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January 06, 2007, by Léon Krijnen

The 80/90 Zeng Rule   

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My black Aldi's, love and admired as well as despised and hated in the editorial desk room where I'm spending way to much of my time, have led to mail and real time listeners.

An elder classic audiophile needed only seconds of listening to tell me the boxes (as well as the amplifier) are crap, but some younger colleagues with a tiny budget thought the jet black heavy speaker boxes from the German retailer ' stellar'.

At the Internet corner of the central desk we think they're stellar too, so from seven tot nine (digital starts earlier that paper) it's morning disco at war level.

We're playing our favorite songs - varying from The Bolero and Ludwig Von to Creedence Clear Water, and plenty of modern stuff, we love the Scissor Sisters. After all, each day the mailman brings at least ten brand new cd's, to be reviewed by the culture cowboys on the next block, and they don't mind the stuff coming a few minutes later, trimmed and shaved by iTunes.

All legal according to Dutch law, that permits you to make back up copies of something legally acquired. Like review examples sent for free by record companies, right?

By the way; who is the owner when they arrive and the chief culture, who is to split the presents between his disciples, hans't fallen out of his bed yet, after another big night of opera - and after opera?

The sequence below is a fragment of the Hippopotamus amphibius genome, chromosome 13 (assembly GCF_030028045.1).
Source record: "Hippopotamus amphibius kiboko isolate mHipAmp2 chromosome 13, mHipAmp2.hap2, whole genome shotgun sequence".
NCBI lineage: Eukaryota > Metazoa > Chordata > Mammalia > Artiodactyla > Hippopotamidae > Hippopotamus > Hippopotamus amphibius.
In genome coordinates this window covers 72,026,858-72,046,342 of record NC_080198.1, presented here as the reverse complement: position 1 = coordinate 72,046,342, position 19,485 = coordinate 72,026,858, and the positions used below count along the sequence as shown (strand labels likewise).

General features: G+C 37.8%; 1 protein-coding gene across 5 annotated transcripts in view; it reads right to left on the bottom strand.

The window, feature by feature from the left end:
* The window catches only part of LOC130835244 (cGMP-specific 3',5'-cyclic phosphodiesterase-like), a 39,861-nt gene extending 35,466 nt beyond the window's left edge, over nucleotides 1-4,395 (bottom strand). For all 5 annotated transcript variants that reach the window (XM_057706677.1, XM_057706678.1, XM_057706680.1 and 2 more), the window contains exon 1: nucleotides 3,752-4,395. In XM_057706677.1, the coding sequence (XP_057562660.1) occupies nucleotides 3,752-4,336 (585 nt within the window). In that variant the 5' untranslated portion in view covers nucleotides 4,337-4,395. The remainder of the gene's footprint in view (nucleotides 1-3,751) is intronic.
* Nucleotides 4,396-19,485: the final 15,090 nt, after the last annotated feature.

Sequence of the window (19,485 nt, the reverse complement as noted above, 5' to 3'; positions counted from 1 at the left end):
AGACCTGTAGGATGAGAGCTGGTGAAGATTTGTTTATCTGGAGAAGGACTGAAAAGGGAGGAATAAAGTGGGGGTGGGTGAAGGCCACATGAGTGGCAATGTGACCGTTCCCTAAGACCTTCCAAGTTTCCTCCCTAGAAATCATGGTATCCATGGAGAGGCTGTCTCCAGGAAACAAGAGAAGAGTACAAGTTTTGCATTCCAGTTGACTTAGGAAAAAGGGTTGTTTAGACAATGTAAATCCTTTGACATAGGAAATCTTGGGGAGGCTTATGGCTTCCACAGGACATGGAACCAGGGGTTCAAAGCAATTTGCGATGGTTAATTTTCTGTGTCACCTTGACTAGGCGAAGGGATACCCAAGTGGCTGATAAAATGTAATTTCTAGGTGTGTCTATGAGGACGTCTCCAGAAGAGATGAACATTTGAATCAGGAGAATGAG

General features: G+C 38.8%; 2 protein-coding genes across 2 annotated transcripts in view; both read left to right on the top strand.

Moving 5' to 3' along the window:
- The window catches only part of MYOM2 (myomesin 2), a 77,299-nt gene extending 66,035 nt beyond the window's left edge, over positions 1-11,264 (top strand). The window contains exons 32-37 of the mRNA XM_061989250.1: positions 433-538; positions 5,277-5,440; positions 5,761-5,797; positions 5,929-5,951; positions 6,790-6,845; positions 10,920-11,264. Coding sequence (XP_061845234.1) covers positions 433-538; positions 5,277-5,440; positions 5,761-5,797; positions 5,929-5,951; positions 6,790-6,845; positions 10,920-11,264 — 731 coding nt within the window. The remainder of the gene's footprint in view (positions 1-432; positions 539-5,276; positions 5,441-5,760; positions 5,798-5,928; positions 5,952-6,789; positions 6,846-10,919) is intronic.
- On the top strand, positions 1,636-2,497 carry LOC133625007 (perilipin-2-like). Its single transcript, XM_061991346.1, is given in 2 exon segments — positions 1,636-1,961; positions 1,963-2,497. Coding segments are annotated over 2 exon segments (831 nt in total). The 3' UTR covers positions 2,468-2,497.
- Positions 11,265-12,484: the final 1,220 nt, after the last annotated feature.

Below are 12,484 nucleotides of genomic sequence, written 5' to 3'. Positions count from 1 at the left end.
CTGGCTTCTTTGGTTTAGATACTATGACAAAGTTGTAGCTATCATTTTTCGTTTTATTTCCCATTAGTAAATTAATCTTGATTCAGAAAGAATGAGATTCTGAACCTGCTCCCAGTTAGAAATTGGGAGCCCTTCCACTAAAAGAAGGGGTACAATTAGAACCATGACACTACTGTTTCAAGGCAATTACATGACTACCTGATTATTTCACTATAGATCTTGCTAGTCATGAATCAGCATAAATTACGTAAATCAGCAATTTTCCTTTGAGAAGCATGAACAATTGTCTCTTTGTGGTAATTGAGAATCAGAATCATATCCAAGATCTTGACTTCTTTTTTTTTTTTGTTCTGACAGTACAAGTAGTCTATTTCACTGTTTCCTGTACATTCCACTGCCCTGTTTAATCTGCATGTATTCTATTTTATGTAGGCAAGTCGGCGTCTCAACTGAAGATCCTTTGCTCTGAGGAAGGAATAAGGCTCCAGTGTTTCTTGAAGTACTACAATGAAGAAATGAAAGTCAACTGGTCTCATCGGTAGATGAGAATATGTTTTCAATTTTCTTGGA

From 09:00 a.m. sharp we're working under a marching order: the big button on the old Pioneer amplifier is to be tunred ten ticks to the left. Not even enough for some colleagues, apparently gifted with perfect hearing, so the rest of the day we're listening to sleep-inducing muzak. Meanwhile silently growling that the time will come that we have to follow the smokers outside, to do what we can't miss.

But I must admit that the lovers of silence might be right after all.

A lot of blogs and newspapers this week wrote about professor Fan Gang Zeng from the University of California-Irvine, who started noticing something alarming among his students: unexplained hearing loss. In each of his biomedical engineering classes Zeng found several students with the type of damaged hearing you normally wouldn't see until 50 or 60 years old.

It's been two years since the phenomenon began; just about how long it took MP3 player to become a staple for college students nationwide.

Coincidence? Zeng doesn't think so.

"We can't say for sure it's from MP3 players, but I don't know what else has changed," said Zeng, a researcher specializing in hearing loss. "The climate and the food are the same."

While I particular like the last part of the previous sentence (Al Gore doesn't agree), I'm not deaf (yet) for what Zeng is telling.

So, next to the marching order mentioned, we've created another one, The 80/90 Zeng Rule: we won't turn the volume up higher than 80 percent, and limit the listening time to 90 minutes.

In time we'll hear if that helps.

Posted: January 6, 2007 04:00 PM (504 words).   

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